The stress on individual responsibility for spiritual progress is an important Jain belief. Making spiritual progress relies on knowledge and scriptural knowledge is a key part of this. Customarily, women received and passed on religious teachings orally and through taking leading parts in daily practices such as food preparation and ceremonies of worship. Being able to directly read, meditate on and transmit sacred writings were not crucial elements in women’s traditional roles in the Jain faith. These days, the topic of female education in religious matters is disputed among contemporary Jains, with sects varying in their beliefs and practices.
Nuns and scriptures
Śvetāmbara Sthānaka-vāsin or Terā-panthin nuns
Image by arjunstc – Arjun © CC BY-NC-ND 3.0
As far as access to sacred scriptures is concerned, there is again no theoretical distinction between nuns and monks. Like Buddhism, Jainism is open to all, differing from the orthodox Hindu tradition, where women are not allowed to read the Vedas. However, the educational level of Jain nuns is very difficult to assess. Hints in manuscript colophons show that some texts were copied to be read by women, whether nuns or lay women, but they remain a minority.
Today, nuns’ and, more broadly, women’s education is a divisive issue, for instance among Jain subsects of the Śvetāmbara group. Some subsects, for example the Terāpanthin and Sthānaka-vāsin, claim that monks and nuns can study all texts. But the Tapā-gaccha sect, for instance, states that nuns’ abilities are lesser and therefore prevents them from studying the Cheda-sūtras, a difficult and controversial group of canonical texts dealing with the monastic code. This same sect does not allow nuns to preach, whereas the Kharatara-gaccha allows it. Even then the number of nuns giving public sermons is limited, considering the global number of nuns. More often, they are seen surrounding the preaching monk and carefully listening to him.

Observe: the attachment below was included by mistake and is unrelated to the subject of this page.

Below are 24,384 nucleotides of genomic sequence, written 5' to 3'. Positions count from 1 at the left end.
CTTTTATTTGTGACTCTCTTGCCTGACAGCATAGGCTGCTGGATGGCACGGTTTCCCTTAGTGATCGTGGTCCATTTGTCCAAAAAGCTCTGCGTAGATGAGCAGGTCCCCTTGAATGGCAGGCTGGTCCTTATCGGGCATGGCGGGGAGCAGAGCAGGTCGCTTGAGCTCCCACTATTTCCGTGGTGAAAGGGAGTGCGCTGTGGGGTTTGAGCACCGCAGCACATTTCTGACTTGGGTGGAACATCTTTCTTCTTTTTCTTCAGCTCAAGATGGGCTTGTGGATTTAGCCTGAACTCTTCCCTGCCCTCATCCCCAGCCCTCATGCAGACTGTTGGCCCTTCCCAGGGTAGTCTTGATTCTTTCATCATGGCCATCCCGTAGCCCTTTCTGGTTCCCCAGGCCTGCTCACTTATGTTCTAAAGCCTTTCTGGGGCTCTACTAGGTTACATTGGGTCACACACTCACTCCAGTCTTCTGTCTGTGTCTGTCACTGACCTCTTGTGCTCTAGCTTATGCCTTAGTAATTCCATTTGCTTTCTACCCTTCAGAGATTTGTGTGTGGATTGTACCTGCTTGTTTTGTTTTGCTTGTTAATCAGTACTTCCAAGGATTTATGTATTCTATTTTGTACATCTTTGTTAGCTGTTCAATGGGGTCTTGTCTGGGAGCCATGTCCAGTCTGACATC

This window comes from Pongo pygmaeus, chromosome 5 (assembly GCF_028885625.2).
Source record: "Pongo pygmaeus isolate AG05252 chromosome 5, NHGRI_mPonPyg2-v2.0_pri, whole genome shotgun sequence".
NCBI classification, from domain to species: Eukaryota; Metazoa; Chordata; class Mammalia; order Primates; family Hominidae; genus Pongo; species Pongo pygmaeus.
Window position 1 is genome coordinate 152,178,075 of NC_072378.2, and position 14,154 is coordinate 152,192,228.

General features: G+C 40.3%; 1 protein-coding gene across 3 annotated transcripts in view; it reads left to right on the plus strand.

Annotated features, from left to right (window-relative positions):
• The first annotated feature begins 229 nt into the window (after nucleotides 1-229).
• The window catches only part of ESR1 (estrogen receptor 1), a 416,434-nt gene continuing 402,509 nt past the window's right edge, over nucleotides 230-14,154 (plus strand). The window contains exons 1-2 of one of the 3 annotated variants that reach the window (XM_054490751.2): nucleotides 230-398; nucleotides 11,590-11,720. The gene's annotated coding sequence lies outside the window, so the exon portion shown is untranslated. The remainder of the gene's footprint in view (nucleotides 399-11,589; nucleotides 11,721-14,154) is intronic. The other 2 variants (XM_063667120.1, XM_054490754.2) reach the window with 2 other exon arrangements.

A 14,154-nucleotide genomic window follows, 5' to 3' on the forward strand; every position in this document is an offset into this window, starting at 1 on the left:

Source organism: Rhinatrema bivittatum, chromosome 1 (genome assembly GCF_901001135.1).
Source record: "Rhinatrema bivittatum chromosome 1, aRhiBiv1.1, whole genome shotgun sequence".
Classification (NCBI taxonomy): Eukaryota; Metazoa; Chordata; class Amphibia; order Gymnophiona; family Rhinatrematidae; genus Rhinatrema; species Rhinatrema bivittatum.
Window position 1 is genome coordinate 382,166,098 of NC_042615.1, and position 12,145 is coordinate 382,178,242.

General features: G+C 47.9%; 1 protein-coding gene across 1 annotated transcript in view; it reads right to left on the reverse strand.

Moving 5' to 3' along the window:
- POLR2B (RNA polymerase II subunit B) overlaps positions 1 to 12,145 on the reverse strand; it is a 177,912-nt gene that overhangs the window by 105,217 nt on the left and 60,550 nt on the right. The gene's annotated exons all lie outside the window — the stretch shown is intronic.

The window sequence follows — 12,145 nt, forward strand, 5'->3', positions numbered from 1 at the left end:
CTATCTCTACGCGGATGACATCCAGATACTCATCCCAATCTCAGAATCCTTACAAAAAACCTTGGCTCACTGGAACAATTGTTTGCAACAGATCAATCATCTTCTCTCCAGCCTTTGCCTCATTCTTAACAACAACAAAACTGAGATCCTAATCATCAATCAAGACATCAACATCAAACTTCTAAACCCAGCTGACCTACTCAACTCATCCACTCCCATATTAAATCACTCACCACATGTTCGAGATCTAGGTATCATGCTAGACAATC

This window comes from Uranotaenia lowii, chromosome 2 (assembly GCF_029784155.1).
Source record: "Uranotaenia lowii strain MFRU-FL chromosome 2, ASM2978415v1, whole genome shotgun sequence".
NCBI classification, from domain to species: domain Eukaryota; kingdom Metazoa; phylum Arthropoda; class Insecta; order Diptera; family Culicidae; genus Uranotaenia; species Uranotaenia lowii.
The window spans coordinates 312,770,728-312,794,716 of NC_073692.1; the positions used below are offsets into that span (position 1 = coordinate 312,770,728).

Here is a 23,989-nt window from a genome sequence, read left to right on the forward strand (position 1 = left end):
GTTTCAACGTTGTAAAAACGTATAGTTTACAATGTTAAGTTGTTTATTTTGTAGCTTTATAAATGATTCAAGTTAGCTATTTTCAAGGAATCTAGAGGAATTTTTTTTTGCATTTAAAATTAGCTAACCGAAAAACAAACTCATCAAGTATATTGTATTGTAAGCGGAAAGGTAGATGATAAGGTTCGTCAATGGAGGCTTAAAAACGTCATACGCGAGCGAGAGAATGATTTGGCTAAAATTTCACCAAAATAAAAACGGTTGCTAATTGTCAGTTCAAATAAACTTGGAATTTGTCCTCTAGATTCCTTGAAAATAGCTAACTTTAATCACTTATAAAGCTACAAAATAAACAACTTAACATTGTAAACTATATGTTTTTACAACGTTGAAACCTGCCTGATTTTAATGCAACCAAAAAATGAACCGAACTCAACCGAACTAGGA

Some prominent nuns of the 20th century, such as Sādhvī Mr̥gāvatī try to use their prestige and influence to promote women’s education. They believe that young girls must undergo a trial period before going through full religious initiation. During this period they should gain at least elementary knowledge not only of Jainism but also of basic disciplines such as Sanskrit and Prakrit grammar or literature.
Promoting women’s education is high on the agenda of the Terāpanthin. This subsect has a special category of nuns called the samaṇi, which is officially free from certain rules restricting their movements and can visit institutions in India or abroad to pursue academic research.
Lay women and scriptures
Indrabhūti Gautama preaches
Image by British Library © CC0 1.0 (Creative Commons Public Domain)
Jain lay women’s book knowledge of the tradition varies according to their social environment. From time to time, resolutions are passed in Jain conferences to encourage women’s education. This was the case during the large lay Jain conference held in 1915 in Sujangadh, near Bikaner in Rajasthan. The ninth resolution passed here called for greater support for women’s education (Cort 1995: 11). In the 17th century one of the conclusions proclaimed during a meeting led by the monk Satyavijaya-gaṇi related to the proper ways to give religious instruction to lay women (Cort 1995: 18).
Principally, women ‘protect or continue the community’ by passing on basic teachings to the younger generations, mainly through telling legends and stories. The old stock is kept alive thanks to new versions in modern-language translations that are widely available in small cheap booklets.
Listening to the daily sermons of monks and nuns, which they normally attend in large crowds, alone or with their family members, is another way in which lay women become familiar with Jain scriptures. They largely outnumber their male colleagues in these circumstances.